I first encountered him when he ran the small publishing house Baobab Books in Zimbabwe. Later I worked with him at the Institute for the Advancement of Journalism in Johannesburg, and will mainly remember his gentle humour, a sharp intellect that was never cutting, his ability to listen and his concern for others. It made him a great friend and outstanding teacher and mentor to many.
I will also remember the quiet dignity with which he dealt with his gradually failing health over the past decade, cared for by his partner Fiona Lloyd. His wit was still on clear display when I saw him just about a week before his death, despite frailty and struggling with the words that were his life – “I keep bumping against empty sentences,” he had previously said.
Lewin was born in the small town of Lydenburg in 1939 into an Anglican missionary family. He studied at Rhodes University before entering journalism at the Natal Witness in Pietermaritzburg.
He was quickly drawn into anti-apartheid politics of an increasingly radical kind, and got involved in the National Committee of Liberation, later renamed as the African Resistance Movement. This group of activists grew out of the Liberal Party and embarked on a campaign of sabotage of infrastructure targets, which it carried out between 1961 and 1964.
In July 1964, Lewin, then 24, was sentenced to jail for seven years for sabotage. He served this time in Pretoria Central prison, where he kept notes of his experiences in his Bible. After his release, he left the country on a “permanent departure permit”, to begin life as an exile in London.
Bandiet was published during this time. It manages both to provide harrowing detail of life in an apartheid jail and to use prison as a metaphor for the system as a whole. Reviewer Daniel Roux described the book as deserving, “its place in the global canon of prison writing”. Roux called it an,
understated, elegant and honest memoir that resists self-pity and self-glamorisation, and shows in careful detail what it feels like to drop out of one reality and to enter a completely different world.
Long banned in South Africa, the book was republished in 2002 as Bandiet – out of jail, including additional later material.
His family remember an additional result of the prison years: his skill at sewing, from sewing mailbags in jail. His stitching was apparently large but very neat.
During 10 years in London, he worked as a journalist and for the International Defence and Aid Fund, a support organisation for anti-apartheid causes.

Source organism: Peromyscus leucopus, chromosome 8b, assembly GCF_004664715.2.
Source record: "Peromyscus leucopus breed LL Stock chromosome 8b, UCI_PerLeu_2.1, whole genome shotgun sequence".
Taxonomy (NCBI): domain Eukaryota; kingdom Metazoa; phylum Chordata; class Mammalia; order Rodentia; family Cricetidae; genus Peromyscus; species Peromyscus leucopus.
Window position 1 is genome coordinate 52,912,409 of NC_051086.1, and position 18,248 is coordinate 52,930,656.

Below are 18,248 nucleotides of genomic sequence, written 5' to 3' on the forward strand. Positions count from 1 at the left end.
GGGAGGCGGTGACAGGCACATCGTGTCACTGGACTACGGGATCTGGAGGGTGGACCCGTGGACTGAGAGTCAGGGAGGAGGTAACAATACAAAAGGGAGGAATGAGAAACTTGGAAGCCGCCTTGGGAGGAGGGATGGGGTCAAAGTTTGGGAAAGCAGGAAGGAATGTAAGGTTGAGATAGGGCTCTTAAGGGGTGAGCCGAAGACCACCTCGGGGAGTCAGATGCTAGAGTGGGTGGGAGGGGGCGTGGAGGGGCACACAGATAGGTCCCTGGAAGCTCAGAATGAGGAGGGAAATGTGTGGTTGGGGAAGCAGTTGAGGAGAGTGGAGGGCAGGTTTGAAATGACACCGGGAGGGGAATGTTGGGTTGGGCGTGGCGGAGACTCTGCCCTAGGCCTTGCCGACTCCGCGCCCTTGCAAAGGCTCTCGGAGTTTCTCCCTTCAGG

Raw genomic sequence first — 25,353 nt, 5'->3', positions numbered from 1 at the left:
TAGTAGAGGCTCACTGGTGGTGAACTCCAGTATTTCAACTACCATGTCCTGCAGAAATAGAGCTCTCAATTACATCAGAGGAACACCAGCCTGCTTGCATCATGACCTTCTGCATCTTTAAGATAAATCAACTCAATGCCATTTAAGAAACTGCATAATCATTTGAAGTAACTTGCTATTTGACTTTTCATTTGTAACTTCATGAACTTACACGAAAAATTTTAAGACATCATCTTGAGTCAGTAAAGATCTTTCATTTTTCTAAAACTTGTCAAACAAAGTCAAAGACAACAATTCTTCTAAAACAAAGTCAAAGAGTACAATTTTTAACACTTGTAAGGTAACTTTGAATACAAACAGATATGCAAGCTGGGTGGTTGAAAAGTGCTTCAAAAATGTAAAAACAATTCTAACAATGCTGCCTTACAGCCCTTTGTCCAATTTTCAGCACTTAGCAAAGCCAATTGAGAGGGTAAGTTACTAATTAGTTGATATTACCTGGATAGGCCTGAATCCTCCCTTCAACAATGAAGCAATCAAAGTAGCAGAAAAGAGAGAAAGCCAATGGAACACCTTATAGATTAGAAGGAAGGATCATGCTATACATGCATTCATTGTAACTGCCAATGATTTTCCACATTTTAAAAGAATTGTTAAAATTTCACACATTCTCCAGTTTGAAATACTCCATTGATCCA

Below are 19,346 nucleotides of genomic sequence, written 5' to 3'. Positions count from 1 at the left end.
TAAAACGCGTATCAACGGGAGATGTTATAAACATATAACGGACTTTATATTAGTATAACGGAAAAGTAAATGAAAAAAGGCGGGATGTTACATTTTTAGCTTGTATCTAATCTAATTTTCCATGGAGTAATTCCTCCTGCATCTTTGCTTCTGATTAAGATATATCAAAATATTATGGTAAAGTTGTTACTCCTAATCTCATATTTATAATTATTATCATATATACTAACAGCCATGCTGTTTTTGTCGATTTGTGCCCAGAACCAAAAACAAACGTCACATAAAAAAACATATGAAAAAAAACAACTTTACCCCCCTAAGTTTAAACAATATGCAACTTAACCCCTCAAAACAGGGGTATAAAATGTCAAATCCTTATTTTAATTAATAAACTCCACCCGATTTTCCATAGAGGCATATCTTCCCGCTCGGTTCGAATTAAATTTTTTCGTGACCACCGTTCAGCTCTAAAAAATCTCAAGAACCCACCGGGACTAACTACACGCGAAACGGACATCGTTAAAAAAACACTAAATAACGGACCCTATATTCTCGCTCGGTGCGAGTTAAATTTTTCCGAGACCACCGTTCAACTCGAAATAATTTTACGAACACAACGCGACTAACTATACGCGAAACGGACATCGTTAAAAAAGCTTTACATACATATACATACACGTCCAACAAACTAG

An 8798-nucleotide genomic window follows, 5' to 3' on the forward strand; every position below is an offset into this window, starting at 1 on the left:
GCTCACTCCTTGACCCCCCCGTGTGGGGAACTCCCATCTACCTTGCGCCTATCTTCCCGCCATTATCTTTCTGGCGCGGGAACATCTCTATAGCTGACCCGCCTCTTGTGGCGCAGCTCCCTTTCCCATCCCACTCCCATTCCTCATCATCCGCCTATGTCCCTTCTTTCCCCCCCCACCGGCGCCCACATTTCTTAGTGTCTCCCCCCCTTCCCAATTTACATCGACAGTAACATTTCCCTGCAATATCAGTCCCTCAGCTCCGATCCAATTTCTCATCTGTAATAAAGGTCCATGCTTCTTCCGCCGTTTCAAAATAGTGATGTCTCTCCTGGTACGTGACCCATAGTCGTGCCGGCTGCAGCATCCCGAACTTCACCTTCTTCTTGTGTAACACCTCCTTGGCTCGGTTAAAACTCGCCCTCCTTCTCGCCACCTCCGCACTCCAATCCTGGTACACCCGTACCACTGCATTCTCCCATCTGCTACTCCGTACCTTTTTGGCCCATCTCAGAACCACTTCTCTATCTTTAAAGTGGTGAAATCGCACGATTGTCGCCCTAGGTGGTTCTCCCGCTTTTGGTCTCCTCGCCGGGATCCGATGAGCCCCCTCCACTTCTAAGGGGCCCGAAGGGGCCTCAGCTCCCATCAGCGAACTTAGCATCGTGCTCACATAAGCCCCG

Another 10 years of exile followed, this time in Zimbabwe, where he worked as publisher and wrote a series of children’s stories, the Jafta series, whose simple narratives spoke to the ordinary reality of Southern African children.
Hugh returned to South Africa in 1992 and began work at the Institute for the Advancement of Journalism, the institution founded by Allister Sparks to train journalists for the new democracy.
He served on the Truth and Reconciliation Commission before returning to the Institute for the Advancement of Journalism in 1998 as its executive director. It was during this time that he was involved in the early initiatives that led to the establishment of the journalism programme at Wits University.
But processing of the traumatic events of his youth was clearly not complete, and after retiring from the Institute for the Advancement of Journalism, he worked on the memoir that became Stones against the Mirror. Published in 2011, the book deals with a friendship that ended in betrayal. Adrian Leftwich was the man who gave his name to the security police and testified against him in court, and the book describes Lewin’s 40-year search for some kind of resolution.
South African author Nadine Gordimer wrote about the book:
There have been many accounts of life in the active struggle against the apartheid regime but this one is a fearless exploration into the deepest ground – the personal moral ambiguity of betrayal under brutal interrogation.
It won the Alan Paton Award in 2012 – one of many honours he has received.
During these later years, Lewin also continued his involvement in training, travelling to the Myanmar border to work with refugees with his partner Fiona Lloyd. However, failing health made this more and more difficult.
Lewin leaves his partner, two daughters from an earlier marriage and three grandchildren.
Decolonising literary studies isn’t simply a matter of relieving the symptoms, substituting this author for that or setting up a new canon in place of the old. The challenge is to address the chronic underlying condition by thinking beyond the guiding assumptions and aspirations of any colonial-era curriculum.
To start with, this means ditching the ideas of language that were central to colonial linguistics. On that logic, for instance, the curriculum was thought to affirm one supposedly unitary, national language (let’s say French). Or at best, in the case of Comparative Literature, it affirmed two supposedly unitary, national languages (for example, French and English).
The reason? Language, it was assumed, is the expression of the national “character”, “genius” or “soul” – to put it in the most idealistic terms. Or it is the bearer of “the culture”. This was usually understood as the shared, often ancestral values, practices and forms of knowledge by which a people (or national community) sees itself and understands its place in the world.